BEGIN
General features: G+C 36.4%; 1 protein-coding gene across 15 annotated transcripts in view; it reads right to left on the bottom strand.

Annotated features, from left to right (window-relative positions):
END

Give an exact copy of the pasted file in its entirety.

General features: G+C 36.4%; 1 protein-coding gene across 15 annotated transcripts in view; it reads right to left on the bottom strand.

Annotated features, from left to right (window-relative positions):